FUNK, JOHANN, Mennonite bishop; b. 26 Dec. 1836 in the Bergthal Mennonite settlement near Mariupol, Ukraine, fourth child of Peter Funk and Margaretha Braeul; m. first 5 Nov. 1857 Margaretha Braun (d. 1858); m. secondly 5 Oct. 1861 Susanna Rempel (d. 1880), and they had fourteen children, five of whom survived infancy; m. thirdly 23 Sept. 1880 Louise Dueck, and they brought up a foster daughter; d. 15 March 1917 in Altbergthal, near Altona, Man.
Johann Funk was baptized in 1857 and married that same year. In 1874 Bishop Gerhard Wiebe* persuaded the entire Bergthal colony, including Funk and his second wife, Susanna, as well as Funk’s parents, to emigrate to Canada. They settled in the village of Bergthal, founded in the East Reserve of southeastern Manitoba only months before their arrival. After Susanna’s death in 1880 Funk married Louise Dueck. At about the same time he and his wife moved to the village of Altbergthal, which had recently been founded in the West Reserve. Ordained minister in 1877, Funk was ordained bishop in 1882 to serve the Bergthaler Mennonite Church, a group which had been established in Ukraine around 1836 and by the early 1880s was also being established in the West Reserve.
More so perhaps than was the case with other Mennonite groups which had emigrated from Russia, a number of the members of the Bergthaler community of the West Reserve were open to change and were ready to adapt to certain Canadian ways, accepting railways, municipal government, and the development of trading centres. Some, including Funk, also sought improvements in education and a renewed spiritual life. In 1885 Funk encouraged the church to support the opening of a teacher-training institute for Mennonites. Most members of his church were opposed to the move, so a separate society was created in 1888 to raise funds for the school’s construction. In September 1889 the normal school, later known as the Mennonite Educational Institute, opened at Gretna with Wilhelm Rempel as teacher.
The first post-elementary school established among the Mennonites in Manitoba, the institute met with resistance from many who believed that higher education would destroy traditional values and cause confusion within the church. The increasing controversy came to a head in January 1892 during a series of meetings which Funk called to discuss the issue. The result was a schism in the Bergthaler church. The majority rejected Funk’s leadership and asked the leadership of the church in the East Reserve for a new bishop. Abraham Doerksen was ordained in 1893. The group which stayed with Funk and his program of renewal and education retained the name Bergthaler while the followers of Doerksen became known as the Sommerfelder Church, probably because their bishop resided in the village of that name.
The Bergthaler Church, at about 125 members or 60 families, was only one-eighth the size of the Sommerfelder, but in time it grew, welcoming members from some of the other Mennonite groups. By the turn of the century Funk needed help to serve the growing membership. Jacob Hoeppner became his assistant in 1903. The educational controversy took on new dimensions when the question of relocating the Mennonite Educational Institute arose in 1905. Funk favoured Altona, a more central location. In the end, the building in Gretna was in fact moved to Altona, but another school, the Mennonite Collegiate Institute, was constructed in Gretna in 1908. This arrangement was favoured by Hoeppner and the man who had led the school in Gretna since 1891, Heinrich H. Ewert.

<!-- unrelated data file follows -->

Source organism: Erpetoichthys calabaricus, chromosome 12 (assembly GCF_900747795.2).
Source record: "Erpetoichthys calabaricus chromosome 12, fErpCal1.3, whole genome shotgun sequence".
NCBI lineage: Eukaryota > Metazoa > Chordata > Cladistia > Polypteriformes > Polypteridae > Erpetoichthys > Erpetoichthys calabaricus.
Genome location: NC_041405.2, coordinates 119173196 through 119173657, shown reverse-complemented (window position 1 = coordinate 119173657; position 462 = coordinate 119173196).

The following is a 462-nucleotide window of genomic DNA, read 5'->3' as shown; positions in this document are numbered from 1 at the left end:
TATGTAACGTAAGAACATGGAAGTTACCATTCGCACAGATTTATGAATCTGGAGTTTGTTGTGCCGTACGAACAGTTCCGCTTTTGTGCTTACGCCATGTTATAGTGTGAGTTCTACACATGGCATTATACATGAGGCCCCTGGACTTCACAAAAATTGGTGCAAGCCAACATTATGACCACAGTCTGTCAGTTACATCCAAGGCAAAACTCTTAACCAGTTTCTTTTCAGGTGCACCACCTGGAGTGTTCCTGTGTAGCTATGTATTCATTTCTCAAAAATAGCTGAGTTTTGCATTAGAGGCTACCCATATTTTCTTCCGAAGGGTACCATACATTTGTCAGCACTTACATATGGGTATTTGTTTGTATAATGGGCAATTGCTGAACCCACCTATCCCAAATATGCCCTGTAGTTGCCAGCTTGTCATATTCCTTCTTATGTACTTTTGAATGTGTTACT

Funk’s leadership was somewhat compromised now, overshadowed as he was by Hoeppner. By 1910 he was being encouraged to resign and he did so in January 1911. He continued to show an active interest in the work of the church until his death in 1917. Although not outstanding in his leadership, as judged by later historians, he had guided his group through a crucial pioneer period of its existence. His role in the development of Christian education for Mennonites of southern Manitoba was particularly significant.
Mennonite Heritage Centre Arch. (Winnipeg), 715 and 718 (First Bergthaler Church reg.); 727 (First Bergthaler Church minutes); 1643 (Johann Funk papers); 4311 (Sommerfelder Church reg.). Aeltester Johann Funk: a family tree with notes on his life and work, ed. M. D. Jeffery (Winnipeg, 1980). G. J. Ens, “Die Schule muss sein”: a history of the Mennonite Collegiate Institute, 1889–1989 (Gretna, Man., 1990). H. J. Gerbrandt, Adventure in faith: the background in Europe and the development in Canada of the Bergthaler Mennonite Church of Manitoba (Altona, Man., 1970). William Schroeder, The Bergthal colony (rev. ed., Winnipeg, 1986).
Cite This Article
Lawrence Klippenstein, “FUNK, JOHANN,” in EN:UNDEF:public_citation_publication, vol. 14, University of Toronto/Université Laval, 2003–, accessed April 23, 2014, http://www.biographi.ca/en/bio/funk_johann_14E.html.
The citation above shows the format for footnotes and endnotes according to the Chicago manual of style (16th edition). Information to be used in other citation formats:Permalink: http://www.biographi.ca/en/bio/funk_johann_14E.html
|Author of Article:||Lawrence Klippenstein|
|Title of Article:||FUNK, JOHANN|
|Publication Name:||EN:UNDEF:public_citation_publication, vol. 14|
|Publisher:||University of Toronto/Université Laval|
|Year of publication:||1998|
|Year of revision:||1998|
|Access Date:||April 23, 2014|